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Our Collective Voice Gets a Caucus

Joanne S. Barry

In my July 2010 column, I asked if there was “a CPA in the House,” rhetorically referring to a House of Representatives bill that would have required the U.S. comptroller general, the Government Accountability Office (GAO)'s top officeholder, to be a CPA. But I now have a literal answer to that rhetorical question: There is indeed a CPA in the House—in fact, there are eight of them. On February 9, 2011, they formed the Congressional CPA Caucus, composed of six Republicans and two Democrats. This type of CPA leadership is long overdue.

Cochaired by Representatives Brad Sherman (D–Calif.) and Michael Conaway (R–Tex.), the caucus defines itself as “an informal, bipartisan group” whose mission is to discuss and formulate “innovative policy approaches to the issues affecting CPAs, including tax administration and compliance, and accounting and auditing standards”—but the perspective this caucus will bring to federal fiscal and budgetary issues goes far beyond that. Sherman and Conaway formed the caucus after three more CPAs—Steven Palazzo (R-Miss.), James Renacci (R-Ohio), and Bill Flores (R-Tex.)—joined the House as a result of the November 2010 midterm elections. During a recent interview with the NYSSCPA's newspaper, The Trusted Professional, Sherman said that the caucus will also provide CPA insight to lawmakers on the importance of the accounting profession to American business. The caucus is even engaging in talks with several senators to see if there is interest in making the group bicameral.

These members of Congress recognize the value their CPA licenses bring to fiscal and budgetary matters, and through their efforts, I'm hopeful that their fellow lawmakers will too.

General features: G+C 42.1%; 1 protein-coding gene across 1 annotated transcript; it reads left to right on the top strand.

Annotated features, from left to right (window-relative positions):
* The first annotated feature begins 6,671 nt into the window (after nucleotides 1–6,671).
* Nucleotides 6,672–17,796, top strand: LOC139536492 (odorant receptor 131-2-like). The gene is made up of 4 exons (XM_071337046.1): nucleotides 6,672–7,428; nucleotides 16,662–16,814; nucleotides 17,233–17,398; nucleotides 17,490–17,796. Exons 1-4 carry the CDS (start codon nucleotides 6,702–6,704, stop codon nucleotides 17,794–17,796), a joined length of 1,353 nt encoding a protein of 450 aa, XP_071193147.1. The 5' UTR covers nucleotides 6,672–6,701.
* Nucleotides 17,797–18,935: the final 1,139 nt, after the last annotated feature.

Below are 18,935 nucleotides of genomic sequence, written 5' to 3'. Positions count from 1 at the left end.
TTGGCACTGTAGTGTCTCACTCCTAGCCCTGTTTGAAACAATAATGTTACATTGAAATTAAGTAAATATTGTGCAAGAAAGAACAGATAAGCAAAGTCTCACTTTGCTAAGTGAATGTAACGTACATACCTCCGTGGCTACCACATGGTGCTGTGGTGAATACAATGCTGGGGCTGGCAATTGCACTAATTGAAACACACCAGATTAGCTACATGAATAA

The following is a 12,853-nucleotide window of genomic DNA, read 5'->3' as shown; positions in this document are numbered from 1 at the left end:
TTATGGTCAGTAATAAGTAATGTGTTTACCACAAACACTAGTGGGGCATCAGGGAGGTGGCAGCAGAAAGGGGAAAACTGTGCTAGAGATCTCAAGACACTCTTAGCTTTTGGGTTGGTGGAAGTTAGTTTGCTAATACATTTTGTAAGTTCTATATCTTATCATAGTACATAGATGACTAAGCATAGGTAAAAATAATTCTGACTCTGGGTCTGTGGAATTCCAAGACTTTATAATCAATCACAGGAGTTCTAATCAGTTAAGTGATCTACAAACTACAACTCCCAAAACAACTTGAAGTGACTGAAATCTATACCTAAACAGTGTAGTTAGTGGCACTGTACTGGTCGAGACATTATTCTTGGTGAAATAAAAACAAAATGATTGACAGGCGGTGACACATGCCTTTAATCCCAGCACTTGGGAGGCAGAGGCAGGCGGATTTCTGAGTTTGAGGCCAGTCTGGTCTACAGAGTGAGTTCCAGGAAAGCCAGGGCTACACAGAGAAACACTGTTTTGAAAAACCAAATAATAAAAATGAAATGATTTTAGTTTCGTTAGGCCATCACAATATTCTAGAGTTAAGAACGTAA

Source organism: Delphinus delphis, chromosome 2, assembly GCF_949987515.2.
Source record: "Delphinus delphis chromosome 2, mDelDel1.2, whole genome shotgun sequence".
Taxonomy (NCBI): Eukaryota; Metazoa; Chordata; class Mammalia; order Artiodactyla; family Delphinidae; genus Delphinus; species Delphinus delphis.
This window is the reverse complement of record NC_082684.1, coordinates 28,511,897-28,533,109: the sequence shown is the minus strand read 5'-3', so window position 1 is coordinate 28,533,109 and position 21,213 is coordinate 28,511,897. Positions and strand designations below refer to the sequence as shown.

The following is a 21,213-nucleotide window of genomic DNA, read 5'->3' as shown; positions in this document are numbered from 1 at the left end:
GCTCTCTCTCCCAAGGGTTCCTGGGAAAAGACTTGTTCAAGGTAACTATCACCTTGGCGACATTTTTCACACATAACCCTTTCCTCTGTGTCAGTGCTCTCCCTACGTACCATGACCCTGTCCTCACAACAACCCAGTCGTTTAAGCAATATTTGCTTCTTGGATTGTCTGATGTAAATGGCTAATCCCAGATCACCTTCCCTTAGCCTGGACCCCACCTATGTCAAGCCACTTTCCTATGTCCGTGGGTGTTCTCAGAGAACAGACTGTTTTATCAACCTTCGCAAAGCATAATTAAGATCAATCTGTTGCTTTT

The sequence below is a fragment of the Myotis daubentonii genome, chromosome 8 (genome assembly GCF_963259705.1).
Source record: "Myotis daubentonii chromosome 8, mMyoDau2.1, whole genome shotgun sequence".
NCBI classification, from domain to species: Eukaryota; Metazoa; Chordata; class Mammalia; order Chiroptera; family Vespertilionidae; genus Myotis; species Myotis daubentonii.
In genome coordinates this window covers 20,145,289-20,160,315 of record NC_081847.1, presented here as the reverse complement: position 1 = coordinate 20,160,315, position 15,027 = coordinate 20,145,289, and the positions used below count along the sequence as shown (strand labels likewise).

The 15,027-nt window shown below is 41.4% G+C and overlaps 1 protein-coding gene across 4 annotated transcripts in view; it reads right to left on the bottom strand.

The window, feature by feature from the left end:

Time to Speak Up

These members of Congress recognize the value their CPA licenses bring to fiscal and budgetary matters, and through their efforts, I'm hopeful that their fellow lawmakers will too. How often has Congress passed hastily drafted tax legislation, leading the IRS to then issue unworkable rules that contradict existing tax law or require immediate implementation without enough time for tax preparers to address the relevant issues? How many tax dollars could have been saved if the Patient Protection and Affordable Care Act's Form 1099 reporting provision, which most lawmakers and President Obama support repealing, was never included in the bill in the first place? The Congressional Budget Office is a federal agency charged with reviewing congressional budgets and other legislative initiatives with budgetary implications, but I cannot overstate the value of what Conaway calls the “unique education and experience” that the CPA lawmakers themselves bring to drafting legislations.

In his 2011 State of the Union address, President Obama called for a simplified tax code and an overhaul of corporate taxation rules. The iron is hot—CPAs are experts in this subject and CPA caucus members are in House committee positions that complement that expertise. Conaway, formerly of Price Waterhouse & Co., serves as deputy Republican whip and supports a simpler and fairer tax system. Sherman was a tax law specialist prior to joining Congress in 1997 and is now a senior member of the Financial Services Committee. Rounding out the caucus are Representatives John Campbell (R-Calif.), Collin Peterson (D-Minn.), and Lynn Jenkins (R-Kan.). Among them are additional members of the Financial Services Committee, as well as Ways and Means Committee and Budget Committee members.

Throughout the year, in this column and in discussions with NYSSCPA members around the state, I've talked about the power of a collective voice and how the NYSSCPA leverages that power for its more than 28,000 New York CPAs with federal, state, and local regulators and lawmakers. Sherman and Conaway, a Republican and Democrat working together, recognized the power of a collective CPA voice, leading to the formation of this caucus. All CPAs speak a common language that only those with the same “unique education and experience” can understand. As a professional membership association, the NYSSCPA uses its collective voice to weigh in on important issues affecting the profession—but it is invaluable to have a group of lawmakers that understands that voice. I look forward to working with the CPA caucus and with you, our members, to define the message we bring to them.

Joanne S. Barry. Publisher. The CPA Journal, Executive Director, NYSSCPA, jbarry@nysscpa.org.

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